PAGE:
As the cable industry prepares to deliver the next generation of broadband and video services, Light Reading has developed a four-part series of articles exploring the evolution of cable networks and the strategies that service providers are pursuing as they begin laying the architectural foundations for a vastly different future. Light Reading has looked at timing, technological and business considerations, and the advantages that software-defined networking (SDN) will ultimately bring. In this fourth and final installment today, we examine the early decisions the cable industry is facing as it transitions legacy infrastructure to new virtualized networking systems.
Place your bets
The cable industry recognizes the benefits of moving to a distributed and virtualized network architecture, but the paths any individual operator may take to get there are numerous and varied. Service providers aren't the only ones facing high stakes either. Vendors also have to decide where to invest their resources.
One of the big early debates is how to distribute functions in the cable network, and specifically, whether to distribute both the MAC and PHY layers of a cable modem termination system (CMTS) down to the fiber node, or only the PHY layer. (See Cable's Great Debate: How to Split Functions.)
The debate has been going on for several years, so much so that the industry is now actively trying to deflect discussion away from the clash of opinions and point instead to the fact that the end goal of both distribution strategies is the same. Whether an operator distributes just the PHY or both the MAC and PHY layers, the goal is to virtualize the management of network nodes and edge devices.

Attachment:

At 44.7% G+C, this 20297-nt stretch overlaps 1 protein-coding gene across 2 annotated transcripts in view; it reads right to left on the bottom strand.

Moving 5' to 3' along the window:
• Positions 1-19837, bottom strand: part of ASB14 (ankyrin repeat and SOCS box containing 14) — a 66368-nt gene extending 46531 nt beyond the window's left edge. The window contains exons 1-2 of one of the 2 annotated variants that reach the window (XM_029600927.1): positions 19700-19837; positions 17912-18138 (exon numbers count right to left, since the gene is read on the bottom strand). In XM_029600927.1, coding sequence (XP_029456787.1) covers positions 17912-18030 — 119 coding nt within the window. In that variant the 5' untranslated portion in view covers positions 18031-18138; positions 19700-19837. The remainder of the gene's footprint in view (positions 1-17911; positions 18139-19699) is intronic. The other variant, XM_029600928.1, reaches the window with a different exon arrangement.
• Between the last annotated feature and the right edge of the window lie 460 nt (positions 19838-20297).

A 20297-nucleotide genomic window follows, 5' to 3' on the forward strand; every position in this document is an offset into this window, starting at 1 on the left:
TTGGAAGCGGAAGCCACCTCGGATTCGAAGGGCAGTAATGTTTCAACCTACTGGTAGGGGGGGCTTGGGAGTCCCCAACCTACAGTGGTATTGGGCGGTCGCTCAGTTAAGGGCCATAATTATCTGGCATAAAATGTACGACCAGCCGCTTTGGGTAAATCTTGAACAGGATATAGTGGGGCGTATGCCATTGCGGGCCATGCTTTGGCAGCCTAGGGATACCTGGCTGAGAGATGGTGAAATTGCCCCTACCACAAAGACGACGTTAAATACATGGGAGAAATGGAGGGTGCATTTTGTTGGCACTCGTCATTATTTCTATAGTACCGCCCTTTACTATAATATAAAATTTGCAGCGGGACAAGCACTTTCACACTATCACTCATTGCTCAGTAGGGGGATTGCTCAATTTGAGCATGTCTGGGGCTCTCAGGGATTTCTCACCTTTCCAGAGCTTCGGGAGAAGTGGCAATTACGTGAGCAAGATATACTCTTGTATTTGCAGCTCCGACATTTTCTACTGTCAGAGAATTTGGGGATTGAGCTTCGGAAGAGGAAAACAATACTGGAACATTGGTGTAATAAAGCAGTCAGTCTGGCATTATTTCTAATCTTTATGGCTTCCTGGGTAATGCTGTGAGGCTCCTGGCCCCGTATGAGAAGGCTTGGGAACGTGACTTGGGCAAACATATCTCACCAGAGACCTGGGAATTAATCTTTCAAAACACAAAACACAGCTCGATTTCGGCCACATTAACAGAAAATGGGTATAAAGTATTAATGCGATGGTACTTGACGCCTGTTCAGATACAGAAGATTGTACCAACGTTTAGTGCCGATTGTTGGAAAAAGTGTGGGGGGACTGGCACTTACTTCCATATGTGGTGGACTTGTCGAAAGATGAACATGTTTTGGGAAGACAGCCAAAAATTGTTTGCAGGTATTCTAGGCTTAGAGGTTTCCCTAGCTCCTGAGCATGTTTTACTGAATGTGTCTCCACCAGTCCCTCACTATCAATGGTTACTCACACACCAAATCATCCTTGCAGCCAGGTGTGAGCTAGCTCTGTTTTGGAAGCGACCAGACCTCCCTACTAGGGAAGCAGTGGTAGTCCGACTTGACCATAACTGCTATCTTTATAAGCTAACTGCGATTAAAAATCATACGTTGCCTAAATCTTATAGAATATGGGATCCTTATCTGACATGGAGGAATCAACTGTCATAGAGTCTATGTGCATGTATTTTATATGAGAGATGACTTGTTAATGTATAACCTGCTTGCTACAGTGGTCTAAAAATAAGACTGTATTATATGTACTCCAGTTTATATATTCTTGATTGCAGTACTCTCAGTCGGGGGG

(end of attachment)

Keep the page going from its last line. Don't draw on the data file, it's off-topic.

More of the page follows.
The problem is that by dismissing the MAC/PHY debate as a "religious war," industry experts may also be minimizing the decision that has to be made. Any new node is likely to sit out in the field for a decade or more, which means that choosing whether to remote just the PHY or the MAC and the PHY is a decision with long-term effects.
Of the primary cable vendors (not including Huawei Technologies Co. Ltd. , which has been largely exiled from the US networking market), only Nokia Corp. (NYSE: NOK) today is advocating for a Remote MAC/PHY solution (also known as Remote CCAP or virtualized CCAP). Part of Nokia's argument is that distributing both layers makes it easier to get rid of proprietary hardware in the headend because all of the cable-specific components are pushed out to the edge of the network. Nokia also argues that separating the MAC and PHY layers may create some timing issues, although the timing concern doesn't seem to be a major deterrent for others. (See Nokia Debuts Virtualized Cable Access Platform.)
Because it's the only company actively promoting Remote MAC/PHY in the US, Nokia looks uncomfortably like it may have gone out on a limb. But that doesn't mean the company is without supporters. WideOpenWest Holdings LLC (WOW) said in June that it was preparing to deploy the Nokia solution, and multiple cable leaders, including Comcast Corp. (Nasdaq: CMCSA, CMCSK) President of Technology and Product Tony Werner, praised Nokia's acquisition of the Gainspeed distributed access architecture (DAA) technology when that buyout occurred. (See Nokia Swings Deal for Gainspeed.)
Arris Group Inc. (Nasdaq: ARRS) CEO Bruce McClelland also makes it clear that Arris at least is not wedded to delivering only a Remote PHY solution. "If there's enough demand for remote CCAP, we'll do that," said McClelland at the SCTE Cable-Tec Expo show in September.
Video and virtualization
Another big decision cable operators have to make as they virtualize and distribute their networks is how to handle video in the near term. With both a Remote PHY and a Remote MAC/PHY solution, the link between a headend or hub site and a fiber node transitions from an analog connection to a digital one. That means cable companies need a new way to transport video to the node, at least until there's a full conversion to IP video delivery.